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Challenge Accepted


What keeps you awake at night? Or rather, what is it that wakes you from a sound sleep, reminding you that you did something, didn’t do something or have to do something RIGHT NOW?!

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Can you ever go back to sleep again once that happens?

I met an industry friend at the SEMA show in Las Vegas earlier this month. We were staring in awe at some of the coolest cars on the planet making small talk about the tires, the paint jobs, and the customers who finance those great rides. The discussion eventually turned – as all great discussions do – to what was under the hood.

“You know, that’s just a crate engine,” he growled. “The car looks great, but why would they just slap a crate engine in there? We could have built something really unique and made that even cooler. Man, am I losing sleep about dealing with those things.”


Another conversation with someone else at the AAPEX Show started this way: “I am having more and more trouble finding the parts I need. I really pride myself on the unique engines I build, but how can I do that I can’t get the parts from my WD in time?”

Still ANOTHER conversation on the bus between the two convention centers began when my traveling companion looked at some young, enthusiastic show attendees who were wearing t-shirts bearing the name of a prominent industry training college. “If I could only get a few people with their enthusiasm to join my team,” she said, “I think we could do some great things.”


Three conversations, three complaints. Sadly, they’re they same conversations I’ve had at almost every trade show I’ve attended over the past 20 years. We always seem to be looking for better customers, better suppliers and better employees.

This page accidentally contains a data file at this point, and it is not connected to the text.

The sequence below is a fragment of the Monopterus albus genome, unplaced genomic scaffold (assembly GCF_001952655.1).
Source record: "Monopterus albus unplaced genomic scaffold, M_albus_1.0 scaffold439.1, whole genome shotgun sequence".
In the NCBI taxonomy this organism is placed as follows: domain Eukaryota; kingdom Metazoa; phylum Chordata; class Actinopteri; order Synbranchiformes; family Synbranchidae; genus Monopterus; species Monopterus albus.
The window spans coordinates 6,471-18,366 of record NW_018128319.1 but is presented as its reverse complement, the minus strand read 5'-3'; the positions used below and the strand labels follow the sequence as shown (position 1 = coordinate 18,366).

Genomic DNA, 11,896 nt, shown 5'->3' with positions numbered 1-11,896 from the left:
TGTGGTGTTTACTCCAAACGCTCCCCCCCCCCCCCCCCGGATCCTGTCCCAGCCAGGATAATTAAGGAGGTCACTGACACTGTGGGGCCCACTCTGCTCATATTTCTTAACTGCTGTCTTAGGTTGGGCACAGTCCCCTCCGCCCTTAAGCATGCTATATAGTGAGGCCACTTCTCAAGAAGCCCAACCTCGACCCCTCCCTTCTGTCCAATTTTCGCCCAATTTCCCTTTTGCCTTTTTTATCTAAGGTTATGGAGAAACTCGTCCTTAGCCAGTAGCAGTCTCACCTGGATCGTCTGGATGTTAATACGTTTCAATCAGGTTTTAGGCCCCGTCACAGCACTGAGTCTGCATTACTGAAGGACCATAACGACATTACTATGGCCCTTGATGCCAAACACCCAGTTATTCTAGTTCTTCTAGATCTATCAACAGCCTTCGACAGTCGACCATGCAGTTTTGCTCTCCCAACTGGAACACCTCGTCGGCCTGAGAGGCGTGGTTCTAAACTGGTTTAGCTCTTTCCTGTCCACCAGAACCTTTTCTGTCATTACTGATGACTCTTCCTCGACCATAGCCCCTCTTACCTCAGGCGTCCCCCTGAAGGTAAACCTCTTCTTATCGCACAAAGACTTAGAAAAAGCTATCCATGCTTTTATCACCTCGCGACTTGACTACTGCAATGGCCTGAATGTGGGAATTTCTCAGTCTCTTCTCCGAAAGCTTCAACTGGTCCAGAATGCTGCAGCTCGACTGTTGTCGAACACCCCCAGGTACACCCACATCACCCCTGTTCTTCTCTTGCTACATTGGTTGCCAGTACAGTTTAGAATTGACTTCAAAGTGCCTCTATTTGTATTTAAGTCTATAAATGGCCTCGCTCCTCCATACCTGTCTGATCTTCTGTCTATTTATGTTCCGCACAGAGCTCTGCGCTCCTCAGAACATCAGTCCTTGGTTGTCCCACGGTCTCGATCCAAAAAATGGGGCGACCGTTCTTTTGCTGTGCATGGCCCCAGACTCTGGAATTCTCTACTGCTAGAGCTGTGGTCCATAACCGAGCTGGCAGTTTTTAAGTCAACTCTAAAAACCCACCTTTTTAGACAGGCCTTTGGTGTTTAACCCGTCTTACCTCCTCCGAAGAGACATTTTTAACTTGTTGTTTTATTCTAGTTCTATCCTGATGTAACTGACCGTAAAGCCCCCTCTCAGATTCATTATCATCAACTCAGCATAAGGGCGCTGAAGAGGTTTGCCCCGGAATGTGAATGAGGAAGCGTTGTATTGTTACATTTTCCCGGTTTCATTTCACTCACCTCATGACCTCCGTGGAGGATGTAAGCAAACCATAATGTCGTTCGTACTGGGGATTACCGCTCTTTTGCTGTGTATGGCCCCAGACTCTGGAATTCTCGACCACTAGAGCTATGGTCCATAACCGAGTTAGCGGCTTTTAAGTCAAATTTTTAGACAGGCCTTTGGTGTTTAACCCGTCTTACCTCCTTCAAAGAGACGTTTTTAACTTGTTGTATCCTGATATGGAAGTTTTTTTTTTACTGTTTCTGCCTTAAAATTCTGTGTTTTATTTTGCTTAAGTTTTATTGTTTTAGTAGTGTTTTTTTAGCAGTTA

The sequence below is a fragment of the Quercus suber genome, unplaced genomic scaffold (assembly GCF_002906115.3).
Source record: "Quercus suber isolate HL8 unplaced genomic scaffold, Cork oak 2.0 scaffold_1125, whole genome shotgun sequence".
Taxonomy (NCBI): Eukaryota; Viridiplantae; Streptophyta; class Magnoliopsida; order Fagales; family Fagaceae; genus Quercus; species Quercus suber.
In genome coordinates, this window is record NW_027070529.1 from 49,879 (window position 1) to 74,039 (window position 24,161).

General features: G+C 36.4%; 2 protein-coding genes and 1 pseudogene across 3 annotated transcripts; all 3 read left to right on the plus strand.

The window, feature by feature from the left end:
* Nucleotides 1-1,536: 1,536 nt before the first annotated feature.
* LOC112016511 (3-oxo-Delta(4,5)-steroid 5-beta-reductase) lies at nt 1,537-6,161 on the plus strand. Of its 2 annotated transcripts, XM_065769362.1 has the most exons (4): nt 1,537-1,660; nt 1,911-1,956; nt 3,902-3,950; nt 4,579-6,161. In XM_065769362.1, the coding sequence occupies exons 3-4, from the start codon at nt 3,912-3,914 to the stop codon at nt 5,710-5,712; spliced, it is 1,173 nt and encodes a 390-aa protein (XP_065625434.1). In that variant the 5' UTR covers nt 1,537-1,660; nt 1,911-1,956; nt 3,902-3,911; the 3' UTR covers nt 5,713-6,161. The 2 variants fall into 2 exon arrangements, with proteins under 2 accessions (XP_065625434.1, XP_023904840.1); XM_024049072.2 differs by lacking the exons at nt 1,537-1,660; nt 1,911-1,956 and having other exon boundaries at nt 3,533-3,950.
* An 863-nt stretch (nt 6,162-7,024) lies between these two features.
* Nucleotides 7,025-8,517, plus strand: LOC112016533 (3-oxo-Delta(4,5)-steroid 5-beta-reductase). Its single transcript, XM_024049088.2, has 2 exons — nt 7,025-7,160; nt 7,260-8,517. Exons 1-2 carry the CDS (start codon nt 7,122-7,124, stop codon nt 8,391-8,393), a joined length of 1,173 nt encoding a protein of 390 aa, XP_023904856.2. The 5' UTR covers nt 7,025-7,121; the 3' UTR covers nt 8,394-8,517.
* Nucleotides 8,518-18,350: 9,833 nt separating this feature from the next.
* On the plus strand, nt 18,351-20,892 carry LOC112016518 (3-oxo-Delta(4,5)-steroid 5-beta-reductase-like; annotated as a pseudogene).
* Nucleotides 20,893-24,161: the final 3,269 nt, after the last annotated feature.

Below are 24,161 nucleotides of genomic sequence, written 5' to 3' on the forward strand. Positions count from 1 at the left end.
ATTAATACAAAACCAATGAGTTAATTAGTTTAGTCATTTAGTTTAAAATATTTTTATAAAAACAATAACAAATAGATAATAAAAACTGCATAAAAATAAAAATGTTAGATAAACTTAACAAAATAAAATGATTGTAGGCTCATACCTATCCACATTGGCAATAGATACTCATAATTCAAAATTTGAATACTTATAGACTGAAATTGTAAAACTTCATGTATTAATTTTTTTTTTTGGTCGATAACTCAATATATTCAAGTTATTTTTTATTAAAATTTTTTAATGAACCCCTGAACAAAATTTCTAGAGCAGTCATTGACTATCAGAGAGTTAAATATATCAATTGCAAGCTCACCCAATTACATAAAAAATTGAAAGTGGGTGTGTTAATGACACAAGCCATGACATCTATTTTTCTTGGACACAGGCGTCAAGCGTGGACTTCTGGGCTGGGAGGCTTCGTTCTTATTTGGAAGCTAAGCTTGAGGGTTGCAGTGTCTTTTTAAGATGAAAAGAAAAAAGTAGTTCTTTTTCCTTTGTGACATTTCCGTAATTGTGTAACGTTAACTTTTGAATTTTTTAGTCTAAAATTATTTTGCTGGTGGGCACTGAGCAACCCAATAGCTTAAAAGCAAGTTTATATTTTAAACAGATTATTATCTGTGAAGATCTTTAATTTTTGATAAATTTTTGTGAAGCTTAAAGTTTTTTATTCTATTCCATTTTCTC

Is that how you find yourself? Are these challenges bringing you down or do you instead see them as opportunities for growth?

Are you making yourself available to the custom car builder in town? Maybe the crate engine seems like a good option for him because it’s easy and dependable. If you can help him help his customers by being part of the overall build team, you may find your creativity will be rewarded. Technical Editor Brendan Baker addresses  such creativity elsewhere in this issue.


We’ve been asking readers for the past couple of months about their experiences buying parts. The bad news, competition for parts sales continues to be a challenge, particularly with the ease of buying online. The good news, many engine builders tell us they have made the transition from just being a parts installer to having significant influence or downright responsibility for the parts purchase.

And those kids? Maybe you need to do a better job marketing yourself to potential employees.

Hey, I get it – this is a tough business with a significant amount of seeminly unrelated outside influences combining to make your days seem dreary and your nights seem sleepless. But I’ve also had other conversations with readers that have left me encouraged and downright optimistic about the future of this industry.


I’m not wearing rose-colored glasses and I haven’t been sipping any Kool-Aid, but those three conversations in Las Vegas aside, the attitude of showgoers and, in fact, many readers, has been downright upbeat.

What’s your outlook? Feel free to reach out to me with your sob stories or your success stories at [email protected] – and you may find yourself the source of the next great industry interview.

Whether you’re feeling down or feeling positive, you’re not alone. Many in this great industry say the challenges are real – but they’re going do something about it in 2019.


I hope you’ll continue to be part of the conversation.

Engine Builder Magazine